There’s also the fact that people have an easier time making characters that are similar to themselves. I went through that myself, with my drawing practice. Drawing men has always come a lot easier to me than has women. There’s a lot of subtle visual differences between the genders, and without practice, it’s hard to get them designed or animated correctly. Those of you who’ve been around for a while might remember that graphic novel I used to post pages of here. I made a deliberate choice to have the two women characters leading things in the opening, because I really needed more practice getting the anatomy right. Women have shorter torsos, longer legs, less of the v-shaped or block-shaped bodies and a bit more of that hourglass or pear figure, jawlines, armpits, abdominals, where the center of balance is carried, etc., all slightly different in a way that’s not obvious to the layman but will leave a character looking off if they’re not addressed properly. And frankly, when we’re looking at all the games out there, not all the artists and animators are quite capable of addressing those differences. You would expect an experienced professional artist to have enough training and practice behind them to do it well, and a lot of them are, but… well, you’ve seen all the games out there. Not every game gets to command the top tier talent, too.
That extends to writing as well. I’m not sure, but I believe it’s credited to James Cameron or one of the other show-makers for Alien that the best way to write believably strong female characters is to write the character as a male then go back and add an ‘s’ to all the ‘he’s when your done. That works, because, again, men and women just really aren’t all that different when it comes to personality. But, as humans have a hard time mentally getting over those differences between themselves and ‘the others’, most anyone is going to have a harder time writing a person of the opposite gender as not being an example of what they think that gender should be first and foremost.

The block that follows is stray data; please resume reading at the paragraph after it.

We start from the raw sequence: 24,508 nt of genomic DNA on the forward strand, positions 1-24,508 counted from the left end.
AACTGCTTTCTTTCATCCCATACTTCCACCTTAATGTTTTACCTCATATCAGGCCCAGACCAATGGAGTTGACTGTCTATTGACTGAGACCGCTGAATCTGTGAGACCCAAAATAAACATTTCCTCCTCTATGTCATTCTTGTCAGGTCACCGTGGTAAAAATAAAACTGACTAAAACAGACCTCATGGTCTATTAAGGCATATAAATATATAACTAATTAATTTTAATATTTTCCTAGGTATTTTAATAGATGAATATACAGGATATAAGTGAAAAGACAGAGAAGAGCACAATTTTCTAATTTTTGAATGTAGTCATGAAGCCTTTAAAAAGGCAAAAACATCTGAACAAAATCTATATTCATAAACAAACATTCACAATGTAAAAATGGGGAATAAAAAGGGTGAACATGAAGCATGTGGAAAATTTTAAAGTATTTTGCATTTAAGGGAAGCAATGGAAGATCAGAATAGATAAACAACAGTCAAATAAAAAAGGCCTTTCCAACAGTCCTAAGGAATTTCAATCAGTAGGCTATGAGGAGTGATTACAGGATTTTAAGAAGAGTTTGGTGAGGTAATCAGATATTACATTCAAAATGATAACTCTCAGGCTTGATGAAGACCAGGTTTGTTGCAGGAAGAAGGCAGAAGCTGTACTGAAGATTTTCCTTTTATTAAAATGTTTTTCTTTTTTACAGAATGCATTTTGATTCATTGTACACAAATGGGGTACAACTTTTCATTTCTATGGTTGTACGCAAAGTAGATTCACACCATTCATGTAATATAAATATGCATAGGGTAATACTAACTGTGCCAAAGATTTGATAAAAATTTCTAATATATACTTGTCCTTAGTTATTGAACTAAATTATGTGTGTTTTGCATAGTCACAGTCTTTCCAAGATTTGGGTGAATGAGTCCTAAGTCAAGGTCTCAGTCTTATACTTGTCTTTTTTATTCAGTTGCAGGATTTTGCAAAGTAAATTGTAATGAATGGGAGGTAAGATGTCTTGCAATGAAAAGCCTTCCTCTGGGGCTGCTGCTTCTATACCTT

And, just to go over all the factors here, we’re dealing with a long, long history of storytelling that has almost always had men in the more active and leading roles. When we generations of people have all been spending most of their life with a single model of media, widespread breaking out of that model gets more difficult to achieve. That’s why although overall we’re always going in a direction, media does tend to go in a bit of a cycle as the old generation of creators moves out and a new generation comes in. Likewise, although these works are all creative and don’t have to adhere to real-world demographic make up, creative works tend to be more reflective of their culture than they are prospective of what they think their culture should be. And we’re sitting on a culture where, although women have been involved in the military, police force, fighting sports, and every other occupation that has dealing with violence in the job description, they’re still overwhelmingly and most notably filled by men. That translates into creative work, and is then reflected in the action oriented protagonists we’re seeing. And then that inspires the people going into those occupations and it’s all cyclical and self-fulfilling and all that.
Like I said, that’s all the obvious stuff. That’s the stuff you can figure out for yourself if you take the time to think about it. You don’t need me for all that. And honestly, all that stuff above, probably has more of an impact on the gender makeup of our women characters than the more interesting stuff I’m going to talk about next. But because I have a mouth full of words and my own space here and absolutely nothing you can do about any of that, let’s talk about some of the other concerns that come up with creating women characters.
Let me show you something. Here’s DudeShep:
Keep in mind they’re the exact same character. Notice anything different about them?
Haven’t got it yet? Well, let’s show you something else. Here’s Evie Frye:
And here’s Jacob Frye:
They are twins. They are the exact same age. For that manner, here’s Edward, from the same series.
He is the same age as the both of them.
Got it yet? No? Well, let’s go for one more. Here’s Lightning from Final Fantasy XIII:
And here’s Snow:
Both of them are rough and tumble warriors. Both of them are career members of established combat units. Both of them are developed under the same art style. Yet one of them has folds and wrinkles and whatnot on his face like a normal human being, while the other goes into combat with perfect makeup and the face of a porcelain doll.
Same with Sheppard. Both default sheps are badass space warriors, but only one of them would look like they’re older than 17 if it weren’t for the makeup. I’ve got to give the Assassin’s Creed team props for putting a hint of nasolabial folds onto Evie, but even then she looks way less experienced than her similarly aged counterparts.
Our creators seem to have a real problem with getting some lines on the faces of their women. Frankly, that’s something you’re going to see in every form of media where the characters aren’t played by actors. Look at graphic novels, animation, or just plain old 2-D art for examples where the men will be grizzled and worn while the women of the same age will be completely fair and unweathered. That phenomenon is so common, across all sorts of art styles and all sorts of mediums.